However, as an under-buyer who’s also committed to keeping junk out of my house, for my Sensorium Gifts, I didn’t want to buy things just for the sake of giving them—I don’t want to impose a lot of stuff on my friends. Outer Order, Inner Calm after all.
If you’d like to read more, I wrote a blog post about Sensorium Gifts. I’d love more ideas to create a catalog of suggestions.
When someone asks you “What’s keeping you busy these days?” don’t say “Oh, the same old thing.” People—like me—may be fishing for a clue to your identity! Give clues about who you are, how the two of you know each other, etc.
Ideas for keeping up with #Walk20in20.
It’s great to see how many people are joining us for #Walk20in20!
In episode 252, we introduce this challenge.
Many listeners have sent us ideas for how they’re approaching this, to help themselves stay on track.
One thing that’s great is how many listeners have been saying how happy their dogs are, about the extra walking!
If you want the don’t-break-the-chain sheet I created, to track your #Walk20in20, download it here.
Listeners’ ideas include:
- use your employee breaks to walk
- walk 20 minutes 365 times in 2020 (that way, you can stay on track even if you miss a day)
- remind yourself, “I welcome a walk!”
- set a phone date to talk to a friend while walking
- if you can’t walk, use the 20 minutes for a different healthful activity
- combine the walk with something else you love, like playing with dogs
- invest in the proper clothing so you can walk in any weather, but if you can’t walk…
- google “20-minute walk YouTube” for options to walk when you can’t get outside—for instance, someone mentioned Leslie Sansone videos
- be accountable to walking your “dog” (even if your dog is a stuffed animal)
For many more ideas, check out 51 ways to walk more. Here are some good ones:
- Walk one way to your destination and take a subway, bus, cab, or Uber home.
- Park your car a few blocks or parking garages away from your workplace.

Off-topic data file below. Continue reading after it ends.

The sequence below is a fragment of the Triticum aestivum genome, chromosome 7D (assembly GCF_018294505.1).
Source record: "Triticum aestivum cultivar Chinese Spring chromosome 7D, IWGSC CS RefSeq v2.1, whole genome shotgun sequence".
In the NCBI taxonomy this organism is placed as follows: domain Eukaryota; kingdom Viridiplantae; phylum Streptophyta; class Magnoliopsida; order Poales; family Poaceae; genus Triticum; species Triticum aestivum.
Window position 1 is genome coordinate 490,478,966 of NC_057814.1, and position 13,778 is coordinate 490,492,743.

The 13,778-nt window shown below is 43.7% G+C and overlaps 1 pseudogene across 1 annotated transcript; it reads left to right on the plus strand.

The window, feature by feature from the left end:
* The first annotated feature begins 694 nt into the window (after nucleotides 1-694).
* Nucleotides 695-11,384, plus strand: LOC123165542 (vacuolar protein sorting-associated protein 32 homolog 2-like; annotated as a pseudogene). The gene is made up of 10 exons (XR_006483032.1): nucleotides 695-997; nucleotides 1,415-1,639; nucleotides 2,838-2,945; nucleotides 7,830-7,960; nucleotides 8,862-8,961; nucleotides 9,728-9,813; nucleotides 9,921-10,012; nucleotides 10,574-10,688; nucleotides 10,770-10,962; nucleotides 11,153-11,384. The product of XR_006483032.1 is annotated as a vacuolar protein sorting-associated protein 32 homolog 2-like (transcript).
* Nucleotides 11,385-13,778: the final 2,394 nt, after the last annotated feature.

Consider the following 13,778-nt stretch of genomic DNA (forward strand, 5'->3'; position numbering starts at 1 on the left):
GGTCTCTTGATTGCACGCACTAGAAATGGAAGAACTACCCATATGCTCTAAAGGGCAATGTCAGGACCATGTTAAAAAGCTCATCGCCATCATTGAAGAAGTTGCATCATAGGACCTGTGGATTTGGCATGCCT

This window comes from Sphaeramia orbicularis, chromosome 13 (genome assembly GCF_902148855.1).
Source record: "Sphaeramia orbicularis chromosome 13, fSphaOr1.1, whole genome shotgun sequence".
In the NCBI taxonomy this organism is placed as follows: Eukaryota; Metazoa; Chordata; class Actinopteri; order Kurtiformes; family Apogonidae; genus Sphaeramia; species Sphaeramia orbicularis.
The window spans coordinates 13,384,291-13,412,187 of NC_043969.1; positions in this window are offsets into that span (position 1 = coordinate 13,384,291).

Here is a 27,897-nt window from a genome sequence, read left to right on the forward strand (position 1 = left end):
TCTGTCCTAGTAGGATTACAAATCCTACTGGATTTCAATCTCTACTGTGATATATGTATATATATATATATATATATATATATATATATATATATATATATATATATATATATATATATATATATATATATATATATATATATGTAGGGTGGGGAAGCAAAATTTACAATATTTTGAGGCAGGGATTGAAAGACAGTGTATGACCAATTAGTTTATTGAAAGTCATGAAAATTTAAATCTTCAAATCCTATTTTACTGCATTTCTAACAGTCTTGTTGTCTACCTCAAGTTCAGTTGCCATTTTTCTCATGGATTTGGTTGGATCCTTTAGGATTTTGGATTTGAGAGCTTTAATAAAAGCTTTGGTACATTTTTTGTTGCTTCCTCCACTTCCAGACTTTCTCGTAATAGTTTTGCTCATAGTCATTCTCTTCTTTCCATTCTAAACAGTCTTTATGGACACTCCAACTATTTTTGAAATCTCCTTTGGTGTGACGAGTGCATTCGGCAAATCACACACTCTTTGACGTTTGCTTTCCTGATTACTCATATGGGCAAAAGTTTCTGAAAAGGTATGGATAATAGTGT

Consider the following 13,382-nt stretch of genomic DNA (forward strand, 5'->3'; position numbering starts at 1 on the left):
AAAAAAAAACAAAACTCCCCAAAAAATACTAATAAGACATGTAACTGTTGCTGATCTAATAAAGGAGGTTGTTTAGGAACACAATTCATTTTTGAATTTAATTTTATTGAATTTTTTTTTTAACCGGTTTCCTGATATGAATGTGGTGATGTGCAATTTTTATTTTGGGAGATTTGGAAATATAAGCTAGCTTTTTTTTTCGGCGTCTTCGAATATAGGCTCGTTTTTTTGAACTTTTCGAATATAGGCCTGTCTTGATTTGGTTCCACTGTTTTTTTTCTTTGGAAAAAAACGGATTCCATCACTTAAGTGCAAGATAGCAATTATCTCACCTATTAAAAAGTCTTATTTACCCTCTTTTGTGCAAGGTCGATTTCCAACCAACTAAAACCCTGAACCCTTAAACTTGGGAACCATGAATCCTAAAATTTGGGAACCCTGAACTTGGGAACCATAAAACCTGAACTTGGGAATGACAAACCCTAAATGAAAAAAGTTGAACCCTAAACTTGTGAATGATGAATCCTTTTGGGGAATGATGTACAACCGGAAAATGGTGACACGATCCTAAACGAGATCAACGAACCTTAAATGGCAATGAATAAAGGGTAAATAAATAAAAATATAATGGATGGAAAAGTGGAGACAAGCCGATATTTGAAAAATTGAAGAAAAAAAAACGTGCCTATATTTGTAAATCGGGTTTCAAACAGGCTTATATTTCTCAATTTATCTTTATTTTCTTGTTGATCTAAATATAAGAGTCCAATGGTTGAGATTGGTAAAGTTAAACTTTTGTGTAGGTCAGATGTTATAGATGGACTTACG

- Get off one stop earlier on the bus or subway.
- Choose a favorite song and count how many steps it takes to walk the duration of that song. It almost feels like dancing.
- Walk in the terminal before a flight.
- Plug in your phone to charge in the farthest room in the house. Walk back and forth to check messages and make calls. Bonus: You’ll have fewer distractions.
Note: some people find it easier to track steps rather than to track time. Twenty minutes of walking is about 2,000 additional steps. It’s handy that “2,000” is a mix of 2 and 0, so it feels like it’s a twist on the same thing.
Gretchen’s Demerit: I haven’t appreciated the fun of being in the early stage of research for my next book. Instead of enjoying the intellectual feast, I feel anxious that I don’t have a thesis and structure. This is the exciting part! I keep reminding myself of some of my favorite mantras: It’s a fun job and I enjoy it. Don’t treat a gift like a burden. Enjoy the process.
Elizabeth’s Gold Star: Elizabeth gives a gold star to the podcast (also from Cadence 13) Origins with James Andrew Miller. Here’s the description: “Origins with James Andrew Miller explores the beginnings of some of the most celebrated successes of our time. Spanning the worlds of television, movies, sports, business, and beyond, Miller reveals exclusive behind-the-scenes stories directly from the people who were in the room when history unfolded.” Elizabeth and I both listened to the episodes on the origins of the TV show Sex and the City—so good.
- If you’re looking for some mood-boosting music, we made a Happier 911 list on Spotify. So much great, happy music! Search Spotify playlists for “Happier 911.” All the songs were suggested by listeners.
- If you love great quotations, you might like to subscribe to my free “Moment of Happiness” newsletter. Five days a week, I share a quotation related to happiness or good habits. Join at gretchenrubin.com/newsletter.